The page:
So on a very wet Monday morning I set off to Churchgate station to meet with the tour guide and catch a train to Dharavi. I had already watched the documentaries on Dharavi that Channel 4 put out a couple of years ago, so I was expecting the visit to be pretty grim.



Kevin McCloud: Slumming It. Channel 4, 2010.
Episode 1 and Episode 2 watchable online, UK only.


But in the end I found it a really positive and inspiring experience.  Yes, people are living and working in some pretty awful conditions, but Dharavi is a surprisingly well-developed society–a fully functioning city within a city–and it’s home to thousands of small businesses, with a combined annual turnover of around US$650 million.  There is high employment and very little crime.

The tour guide, one of a team of local students who do the work in their spare time, repeatedly told us with a smile that Dharavi is a “5-star slum”, and that it has a bank, a cinema, even a video game parlour and an ATM.  Some of the residents have even become relatively wealthy, and we were proudly shown a couple of CCTV cameras that were pointing at parked cars in one of the “up-market” neighbourhoods.

Not that any of this makes it remotely glamorous, or even normal.  Small children squat in the street to go to the toilet. Living conditions are extremely cramped, and most buildings have 2 stories with the upper level reached only by a very steep iron ladder that you have to descend backwards.  A maze of tiny passageways snakes between the houses–so narrow that you can’t pass through with your umbrella up.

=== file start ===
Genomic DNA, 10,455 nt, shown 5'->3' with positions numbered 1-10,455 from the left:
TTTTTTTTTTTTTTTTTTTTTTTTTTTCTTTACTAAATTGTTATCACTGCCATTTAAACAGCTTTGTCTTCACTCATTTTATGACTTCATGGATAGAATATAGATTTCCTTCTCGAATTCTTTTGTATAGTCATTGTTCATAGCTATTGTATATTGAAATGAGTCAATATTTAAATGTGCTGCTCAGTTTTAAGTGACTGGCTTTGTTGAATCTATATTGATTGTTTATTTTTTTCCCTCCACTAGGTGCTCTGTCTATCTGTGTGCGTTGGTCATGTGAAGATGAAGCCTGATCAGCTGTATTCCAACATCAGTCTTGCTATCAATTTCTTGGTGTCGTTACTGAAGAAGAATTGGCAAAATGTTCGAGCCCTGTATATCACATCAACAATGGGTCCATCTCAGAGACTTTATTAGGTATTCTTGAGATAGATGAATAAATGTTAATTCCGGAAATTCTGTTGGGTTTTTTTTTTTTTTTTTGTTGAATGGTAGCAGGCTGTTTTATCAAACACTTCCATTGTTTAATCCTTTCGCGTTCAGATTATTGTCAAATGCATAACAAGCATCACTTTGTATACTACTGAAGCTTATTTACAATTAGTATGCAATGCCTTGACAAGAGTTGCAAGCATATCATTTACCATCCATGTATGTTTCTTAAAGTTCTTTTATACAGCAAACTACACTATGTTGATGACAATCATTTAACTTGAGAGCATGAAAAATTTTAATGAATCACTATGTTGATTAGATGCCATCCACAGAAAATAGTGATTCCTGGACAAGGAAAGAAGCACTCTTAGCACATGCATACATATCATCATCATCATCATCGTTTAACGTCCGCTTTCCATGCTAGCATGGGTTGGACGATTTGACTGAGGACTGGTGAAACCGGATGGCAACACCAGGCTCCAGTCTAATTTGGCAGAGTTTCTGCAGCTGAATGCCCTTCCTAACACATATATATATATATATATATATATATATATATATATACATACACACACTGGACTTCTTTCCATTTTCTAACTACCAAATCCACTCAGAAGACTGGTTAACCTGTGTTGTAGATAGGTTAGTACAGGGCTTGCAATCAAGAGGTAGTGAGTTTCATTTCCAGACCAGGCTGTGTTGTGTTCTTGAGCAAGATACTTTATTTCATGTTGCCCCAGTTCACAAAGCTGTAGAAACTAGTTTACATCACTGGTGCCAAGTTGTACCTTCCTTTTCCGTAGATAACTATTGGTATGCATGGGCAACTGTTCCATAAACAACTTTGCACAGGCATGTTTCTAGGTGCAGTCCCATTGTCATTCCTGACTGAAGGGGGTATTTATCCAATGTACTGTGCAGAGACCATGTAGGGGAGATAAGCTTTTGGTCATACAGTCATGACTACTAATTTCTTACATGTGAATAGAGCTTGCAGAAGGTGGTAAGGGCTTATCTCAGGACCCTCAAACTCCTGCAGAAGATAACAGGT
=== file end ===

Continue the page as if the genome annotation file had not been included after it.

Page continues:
Generally speaking, it feels like how you would imagine a medieval European city would have been.

But still, the industrial revolution is very much in evidence here, and at every turn we came across another small business: recycling plastics, cardboard, oil drums and cooking-oil cans; making pottery, clothes, cakes; or tanning leather.  Absolutely everyone seemed busy working. And once again the overwhelming cheerfulness of the local people… all the school-children we passed said “hi!” and greeted us with big smiles, and many of the adults too.  Even though it was absolutely bucketing down with monsoon rain.  And, unusually for an Indian city, nobody at all was begging.

Cameras weren’t allowed on the tour so I don’t have any pictures of my own, but these wonderful photos by Meena Kadri (aka Meanest Indian) do a great job of showing Dharavi’s people and industries.  

(See the whole set.)


Sack Stitcher

Sack Stitcher by Meanest Indian @ Flickr

oil can recycling

Drum Alley I by Meanest Indian @ Flickr

dharavi junior

Dhavari Junior by Meanest Indian @ Flickr

Watching the Channel 4 film again, and seeing Kevin McCloud squirming (his first time ever in India and he stays in Dharavi for over a week!), it makes me realise how much I’ve become used to seeing poverty and rubbish everywhere, and how the rag-pickers in our midst use one to fight the other.  Not that I’m immune to it–far from it.  The poverty is still distressing, but it no longer shocks me with the same intensity that it did when I first arrived here.

Maybe it was a deliberate decision by the tour guide, but we didn’t really see much of the filthy squalor shown on the documentaries–particularly around the “pipeline” area.  Since it was raining really hard, and because the one other person on the tour with me had foolishly made a lunchtime appointment that she had to be back in town for, we ended up going round the place fairly quickly.  So maybe we cut some bits out, or maybe some of the nasty stuff was hidden underwater–it was ankle deep in rainwater in many places. (And I was wondering what else might be in there–they have Cholera outbreaks from time to time due to the lack of sanitation.)